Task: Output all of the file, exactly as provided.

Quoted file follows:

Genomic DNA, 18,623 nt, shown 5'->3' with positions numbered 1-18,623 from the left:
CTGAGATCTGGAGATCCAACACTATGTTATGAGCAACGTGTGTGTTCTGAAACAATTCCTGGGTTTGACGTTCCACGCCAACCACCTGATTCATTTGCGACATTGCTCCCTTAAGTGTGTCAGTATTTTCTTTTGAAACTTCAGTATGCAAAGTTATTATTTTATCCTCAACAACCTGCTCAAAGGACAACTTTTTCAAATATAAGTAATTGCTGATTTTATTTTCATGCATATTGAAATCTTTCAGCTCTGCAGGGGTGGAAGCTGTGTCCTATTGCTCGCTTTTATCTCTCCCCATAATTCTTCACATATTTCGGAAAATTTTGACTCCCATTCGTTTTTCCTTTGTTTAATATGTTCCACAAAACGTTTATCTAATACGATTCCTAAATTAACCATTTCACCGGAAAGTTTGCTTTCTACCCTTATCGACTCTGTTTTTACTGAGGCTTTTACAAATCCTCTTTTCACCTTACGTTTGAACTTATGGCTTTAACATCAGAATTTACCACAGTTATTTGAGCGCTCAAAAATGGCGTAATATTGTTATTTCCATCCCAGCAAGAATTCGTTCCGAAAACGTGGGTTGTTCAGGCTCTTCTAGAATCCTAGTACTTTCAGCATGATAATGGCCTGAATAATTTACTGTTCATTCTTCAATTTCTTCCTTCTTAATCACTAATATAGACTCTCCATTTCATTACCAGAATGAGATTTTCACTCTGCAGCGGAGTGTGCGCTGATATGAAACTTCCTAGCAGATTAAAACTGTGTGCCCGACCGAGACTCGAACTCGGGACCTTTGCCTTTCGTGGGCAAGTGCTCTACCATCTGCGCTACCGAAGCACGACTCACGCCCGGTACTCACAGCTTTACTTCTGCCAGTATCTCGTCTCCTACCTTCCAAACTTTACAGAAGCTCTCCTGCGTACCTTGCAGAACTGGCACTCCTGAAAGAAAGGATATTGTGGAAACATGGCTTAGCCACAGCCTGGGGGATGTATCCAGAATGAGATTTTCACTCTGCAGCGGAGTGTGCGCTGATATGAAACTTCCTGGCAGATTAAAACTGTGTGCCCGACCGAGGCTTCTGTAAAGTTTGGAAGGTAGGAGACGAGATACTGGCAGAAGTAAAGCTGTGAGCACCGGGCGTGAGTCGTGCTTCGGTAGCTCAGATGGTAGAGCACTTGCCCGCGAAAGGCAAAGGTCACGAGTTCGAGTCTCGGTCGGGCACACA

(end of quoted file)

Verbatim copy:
Genomic DNA, 18,623 nt, shown 5'->3' with positions numbered 1-18,623 from the left:
CTGAGATCTGGAGATCCAACACTATGTTATGAGCAACGTGTGTGTTCTGAAACAATTCCTGGGTTTGACGTTCCACGCCAACCACCTGATTCATTTGCGACATTGCTCCCTTAAGTGTGTCAGTATTTTCTTTTGAAACTTCAGTATGCAAAGTTATTATTTTATCCTCAACAACCTGCTCAAAGGACAACTTTTTCAAATATAAGTAATTGCTGATTTTATTTTCATGCATATTGAAATCTTTCAGCTCTGCAGGGGTGGAAGCTGTGTCCTATTGCTCGCTTTTATCTCTCCCCATAATTCTTCACATATTTCGGAAAATTTTGACTCCCATTCGTTTTTCCTTTGTTTAATATGTTCCACAAAACGTTTATCTAATACGATTCCTAAATTAACCATTTCACCGGAAAGTTTGCTTTCTACCCTTATCGACTCTGTTTTTACTGAGGCTTTTACAAATCCTCTTTTCACCTTACGTTTGAACTTATGGCTTTAACATCAGAATTTACCACAGTTATTTGAGCGCTCAAAAATGGCGTAATATTGTTATTTCCATCCCAGCAAGAATTCGTTCCGAAAACGTGGGTTGTTCAGGCTCTTCTAGAATCCTAGTACTTTCAGCATGATAATGGCCTGAATAATTTACTGTTCATTCTTCAATTTCTTCCTTCTTAATCACTAATATAGACTCTCCATTTCATTACCAGAATGAGATTTTCACTCTGCAGCGGAGTGTGCGCTGATATGAAACTTCCTAGCAGATTAAAACTGTGTGCCCGACCGAGACTCGAACTCGGGACCTTTGCCTTTCGTGGGCAAGTGCTCTACCATCTGCGCTACCGAAGCACGACTCACGCCCGGTACTCACAGCTTTACTTCTGCCAGTATCTCGTCTCCTACCTTCCAAACTTTACAGAAGCTCTCCTGCGTACCTTGCAGAACTGGCACTCCTGAAAGAAAGGATATTGTGGAAACATGGCTTAGCCACAGCCTGGGGGATGTATCCAGAATGAGATTTTCACTCTGCAGCGGAGTGTGCGCTGATATGAAACTTCCTGGCAGATTAAAACTGTGTGCCCGACCGAGGCTTCTGTAAAGTTTGGAAGGTAGGAGACGAGATACTGGCAGAAGTAAAGCTGTGAGCACCGGGCGTGAGTCGTGCTTCGGTAGCTCAGATGGTAGAGCACTTGCCCGCGAAAGGCAAAGGTCACGAGTTCGAGTCTCGGTCGGGCACACA